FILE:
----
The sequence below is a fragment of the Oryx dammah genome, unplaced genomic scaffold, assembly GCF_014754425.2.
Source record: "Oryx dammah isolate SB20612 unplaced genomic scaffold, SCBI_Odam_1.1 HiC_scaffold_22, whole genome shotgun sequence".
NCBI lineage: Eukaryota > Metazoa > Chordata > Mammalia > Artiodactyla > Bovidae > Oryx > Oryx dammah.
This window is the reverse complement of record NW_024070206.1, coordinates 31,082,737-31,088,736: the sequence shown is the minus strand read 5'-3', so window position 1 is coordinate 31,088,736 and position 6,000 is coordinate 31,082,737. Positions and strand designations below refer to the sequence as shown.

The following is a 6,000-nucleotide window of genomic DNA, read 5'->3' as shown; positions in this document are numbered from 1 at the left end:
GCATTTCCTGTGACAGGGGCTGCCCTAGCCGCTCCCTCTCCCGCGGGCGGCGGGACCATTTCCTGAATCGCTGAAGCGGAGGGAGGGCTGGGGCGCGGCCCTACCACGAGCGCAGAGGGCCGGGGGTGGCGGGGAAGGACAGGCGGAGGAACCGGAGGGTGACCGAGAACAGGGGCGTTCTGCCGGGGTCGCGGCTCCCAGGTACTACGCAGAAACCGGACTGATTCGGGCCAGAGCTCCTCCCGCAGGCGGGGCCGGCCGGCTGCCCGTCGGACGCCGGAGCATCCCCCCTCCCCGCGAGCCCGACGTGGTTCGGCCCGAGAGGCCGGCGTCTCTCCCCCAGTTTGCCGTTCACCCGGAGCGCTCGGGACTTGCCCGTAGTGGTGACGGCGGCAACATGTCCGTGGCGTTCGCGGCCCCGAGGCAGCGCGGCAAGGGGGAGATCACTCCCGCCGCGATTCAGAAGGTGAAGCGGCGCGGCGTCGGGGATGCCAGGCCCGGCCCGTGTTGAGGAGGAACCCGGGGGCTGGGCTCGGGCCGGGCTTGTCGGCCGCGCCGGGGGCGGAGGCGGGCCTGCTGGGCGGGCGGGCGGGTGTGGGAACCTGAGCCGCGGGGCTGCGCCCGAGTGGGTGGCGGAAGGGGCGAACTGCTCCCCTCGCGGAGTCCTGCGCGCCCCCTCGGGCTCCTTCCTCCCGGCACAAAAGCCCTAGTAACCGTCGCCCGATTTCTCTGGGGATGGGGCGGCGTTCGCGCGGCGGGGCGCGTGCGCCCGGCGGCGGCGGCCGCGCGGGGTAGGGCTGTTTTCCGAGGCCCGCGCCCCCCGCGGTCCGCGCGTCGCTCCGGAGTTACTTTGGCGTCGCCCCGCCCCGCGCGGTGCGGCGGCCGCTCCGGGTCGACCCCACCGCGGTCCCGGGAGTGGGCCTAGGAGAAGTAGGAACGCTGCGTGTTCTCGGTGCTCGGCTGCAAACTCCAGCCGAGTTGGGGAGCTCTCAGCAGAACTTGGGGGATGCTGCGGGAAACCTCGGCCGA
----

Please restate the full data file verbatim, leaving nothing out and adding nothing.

The sequence below is a fragment of the Oryx dammah genome, unplaced genomic scaffold, assembly GCF_014754425.2.
Source record: "Oryx dammah isolate SB20612 unplaced genomic scaffold, SCBI_Odam_1.1 HiC_scaffold_22, whole genome shotgun sequence".
NCBI lineage: Eukaryota > Metazoa > Chordata > Mammalia > Artiodactyla > Bovidae > Oryx > Oryx dammah.
This window is the reverse complement of record NW_024070206.1, coordinates 31,082,737-31,088,736: the sequence shown is the minus strand read 5'-3', so window position 1 is coordinate 31,088,736 and position 6,000 is coordinate 31,082,737. Positions and strand designations below refer to the sequence as shown.

The following is a 6,000-nucleotide window of genomic DNA, read 5'->3' as shown; positions in this document are numbered from 1 at the left end:
GCATTTCCTGTGACAGGGGCTGCCCTAGCCGCTCCCTCTCCCGCGGGCGGCGGGACCATTTCCTGAATCGCTGAAGCGGAGGGAGGGCTGGGGCGCGGCCCTACCACGAGCGCAGAGGGCCGGGGGTGGCGGGGAAGGACAGGCGGAGGAACCGGAGGGTGACCGAGAACAGGGGCGTTCTGCCGGGGTCGCGGCTCCCAGGTACTACGCAGAAACCGGACTGATTCGGGCCAGAGCTCCTCCCGCAGGCGGGGCCGGCCGGCTGCCCGTCGGACGCCGGAGCATCCCCCCTCCCCGCGAGCCCGACGTGGTTCGGCCCGAGAGGCCGGCGTCTCTCCCCCAGTTTGCCGTTCACCCGGAGCGCTCGGGACTTGCCCGTAGTGGTGACGGCGGCAACATGTCCGTGGCGTTCGCGGCCCCGAGGCAGCGCGGCAAGGGGGAGATCACTCCCGCCGCGATTCAGAAGGTGAAGCGGCGCGGCGTCGGGGATGCCAGGCCCGGCCCGTGTTGAGGAGGAACCCGGGGGCTGGGCTCGGGCCGGGCTTGTCGGCCGCGCCGGGGGCGGAGGCGGGCCTGCTGGGCGGGCGGGCGGGTGTGGGAACCTGAGCCGCGGGGCTGCGCCCGAGTGGGTGGCGGAAGGGGCGAACTGCTCCCCTCGCGGAGTCCTGCGCGCCCCCTCGGGCTCCTTCCTCCCGGCACAAAAGCCCTAGTAACCGTCGCCCGATTTCTCTGGGGATGGGGCGGCGTTCGCGCGGCGGGGCGCGTGCGCCCGGCGGCGGCGGCCGCGCGGGGTAGGGCTGTTTTCCGAGGCCCGCGCCCCCCGCGGTCCGCGCGTCGCTCCGGAGTTACTTTGGCGTCGCCCCGCCCCGCGCGGTGCGGCGGCCGCTCCGGGTCGACCCCACCGCGGTCCCGGGAGTGGGCCTAGGAGAAGTAGGAACGCTGCGTGTTCTCGGTGCTCGGCTGCAAACTCCAGCCGAGTTGGGGAGCTCTCAGCAGAACTTGGGGGATGCTGCGGGAAACCTCGGCCGA